Stroger agrees to pay raise deal for non-union workers
Tuesday, July 31, 2007
by Mickey Ciokajlo
Setting the stage for a possible tax increase, Cook County Board President Todd Stroger agreed Monday to give the county's 6,200 non-union workers retroactive pay increases and a nearly 5 percent raise next year, saying the County Board must find a way to pay for the deal.
Stroger's proposal, which goes to the board Tuesday for approval, should end his running conflict with county prosecutors, who contend their non-union pay lags that of public defenders, who are unionized.
It also increases pressure on an already tough budget situation. The deal, combined with contractual obligations to the county's heavily unionized workforce, means the county must come up with $113 million more in 2008 for wages and benefits.
"The commissioners are committed to working on finding funds to pay for [the raises] in the future," Stroger said at a news conference Monday where he announced the deal with State's Atty. Richard Devine. "I can say if we don't have some kind of increase that we would have to cut services so severely that there would be some real hardships for a lot of people in the county."
The proposal comes in the wake of drastic budget cutting that resulted in layoffs of county doctors, nurses and other employees and closings of medical clinics. Just last week, Stroger urged state lawmakers to grant a $100 million bailout for the county health system but he and commissioners said Monday the pay raises should not hinder that effort in Springfield.
"Hopefully the members of the General Assembly would not hold this against us," said Commissioner John Daley, chairman of the county's Finance Committee. "If they do, shame on them."
Daley said all taxes should be considered as the county looks to start crafting its 2008 budget. Last week, Stroger flatly ruled out a property tax increase for next year but left open all other options.
Stroger said a $21 million windfall from a legal case involving asbestos contamination would be used to pay for an 8 percent cost-of-living adjustment retroactive to 2004 and a $500 bonus for prosecutors and lawyers in the county's public guardian office.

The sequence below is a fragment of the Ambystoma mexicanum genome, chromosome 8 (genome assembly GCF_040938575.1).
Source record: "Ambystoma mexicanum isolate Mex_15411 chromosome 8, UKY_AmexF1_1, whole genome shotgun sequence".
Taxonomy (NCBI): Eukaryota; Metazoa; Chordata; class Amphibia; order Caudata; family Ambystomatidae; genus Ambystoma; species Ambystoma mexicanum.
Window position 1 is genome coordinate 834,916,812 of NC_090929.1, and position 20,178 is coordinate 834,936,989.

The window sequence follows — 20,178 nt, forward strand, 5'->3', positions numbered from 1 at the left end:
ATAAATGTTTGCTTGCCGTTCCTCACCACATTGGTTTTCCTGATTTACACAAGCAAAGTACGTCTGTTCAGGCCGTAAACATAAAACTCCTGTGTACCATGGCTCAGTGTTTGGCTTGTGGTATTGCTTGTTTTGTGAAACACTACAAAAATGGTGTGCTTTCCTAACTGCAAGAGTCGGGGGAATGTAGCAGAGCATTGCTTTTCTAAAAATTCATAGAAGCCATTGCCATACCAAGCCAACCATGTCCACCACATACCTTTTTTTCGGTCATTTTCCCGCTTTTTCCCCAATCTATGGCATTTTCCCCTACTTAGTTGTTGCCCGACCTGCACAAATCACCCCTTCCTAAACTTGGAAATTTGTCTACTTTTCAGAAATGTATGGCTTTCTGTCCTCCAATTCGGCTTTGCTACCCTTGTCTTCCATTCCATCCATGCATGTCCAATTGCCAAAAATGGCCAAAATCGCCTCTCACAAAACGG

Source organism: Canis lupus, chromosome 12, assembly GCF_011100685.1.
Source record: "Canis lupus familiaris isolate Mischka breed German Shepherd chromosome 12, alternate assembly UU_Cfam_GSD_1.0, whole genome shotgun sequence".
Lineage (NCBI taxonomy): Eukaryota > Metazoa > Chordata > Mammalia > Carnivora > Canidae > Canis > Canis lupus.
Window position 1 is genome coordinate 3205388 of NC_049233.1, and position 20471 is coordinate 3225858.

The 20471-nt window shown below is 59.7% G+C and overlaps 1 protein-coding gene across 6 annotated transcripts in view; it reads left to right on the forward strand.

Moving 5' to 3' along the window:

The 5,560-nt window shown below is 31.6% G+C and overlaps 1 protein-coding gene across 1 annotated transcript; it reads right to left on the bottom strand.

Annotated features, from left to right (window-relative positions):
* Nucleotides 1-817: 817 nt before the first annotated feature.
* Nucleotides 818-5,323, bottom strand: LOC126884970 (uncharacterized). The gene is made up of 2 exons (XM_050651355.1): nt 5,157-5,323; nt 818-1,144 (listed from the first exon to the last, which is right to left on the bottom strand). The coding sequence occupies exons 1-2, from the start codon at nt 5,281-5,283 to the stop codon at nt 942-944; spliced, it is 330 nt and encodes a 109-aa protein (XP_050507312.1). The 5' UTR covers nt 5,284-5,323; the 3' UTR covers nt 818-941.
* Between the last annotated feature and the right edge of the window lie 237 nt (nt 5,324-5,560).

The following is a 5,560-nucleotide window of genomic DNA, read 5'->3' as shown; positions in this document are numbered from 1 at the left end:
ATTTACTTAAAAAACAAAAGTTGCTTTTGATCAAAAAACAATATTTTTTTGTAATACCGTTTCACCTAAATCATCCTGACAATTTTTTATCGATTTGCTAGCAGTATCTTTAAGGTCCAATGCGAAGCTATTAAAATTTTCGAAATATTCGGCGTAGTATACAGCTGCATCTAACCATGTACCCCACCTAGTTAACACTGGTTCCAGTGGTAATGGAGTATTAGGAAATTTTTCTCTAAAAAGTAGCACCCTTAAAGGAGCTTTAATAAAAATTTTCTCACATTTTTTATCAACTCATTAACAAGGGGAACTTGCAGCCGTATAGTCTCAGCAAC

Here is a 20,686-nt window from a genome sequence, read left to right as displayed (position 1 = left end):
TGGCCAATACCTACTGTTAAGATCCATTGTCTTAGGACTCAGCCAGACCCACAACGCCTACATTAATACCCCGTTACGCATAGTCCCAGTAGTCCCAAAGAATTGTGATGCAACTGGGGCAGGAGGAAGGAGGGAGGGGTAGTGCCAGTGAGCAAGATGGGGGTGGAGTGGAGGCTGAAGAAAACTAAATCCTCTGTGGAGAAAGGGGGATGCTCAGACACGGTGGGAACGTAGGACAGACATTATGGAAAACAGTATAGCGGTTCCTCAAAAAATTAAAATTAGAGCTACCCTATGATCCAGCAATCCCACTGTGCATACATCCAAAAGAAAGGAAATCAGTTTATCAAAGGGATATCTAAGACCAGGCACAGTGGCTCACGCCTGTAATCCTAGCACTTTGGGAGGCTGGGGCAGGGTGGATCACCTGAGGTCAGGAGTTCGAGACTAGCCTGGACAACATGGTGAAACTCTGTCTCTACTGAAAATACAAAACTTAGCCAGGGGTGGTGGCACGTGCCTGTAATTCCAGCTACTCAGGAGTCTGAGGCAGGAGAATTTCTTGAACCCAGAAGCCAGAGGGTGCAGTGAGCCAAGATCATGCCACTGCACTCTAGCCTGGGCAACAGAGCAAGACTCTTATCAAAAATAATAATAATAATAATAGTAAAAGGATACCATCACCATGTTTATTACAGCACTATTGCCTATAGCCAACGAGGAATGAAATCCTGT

The remainder of that windfall would be used to give the rest of the county's non-union workers a 3 percent cost-of-living adjustment retroactive to June 1, plus a $1,000 bonus.
"It's a fair deal," said Commissioner Larry Suffredin (D-Evanston), who helped negotiate the agreement. "It shows our respect for everybody. It's the best deal that we could get."
For prosecutors, the deal will mean a nearly 20 percent cumulative pay raise come 2008 compared to what they were making at the start of this year.
Stroger agreed to give prosecutors a raise that averaged about 7 percent in the 2007 budget to put them on equal footing with public defenders, but it did not cover recent cost of living increases.
Prosecutors have complained that although their starting salaries are higher, rank-and-file assistant public defenders rapidly move past them on the pay scale.
The state's attorney's office says a prosecutor with seven years' experience makes on average $70,000, while a public defender with the same experience makes about $75,000.
But supervisors in the state's attorney's office earn more than their counterparts in the public defender's office. Exact comparisons are difficult because the public defenders' pay is based on a negotiated scale and step system determined by years of service and responsibilities while the state's attorney has more leeway in setting his employees' wages.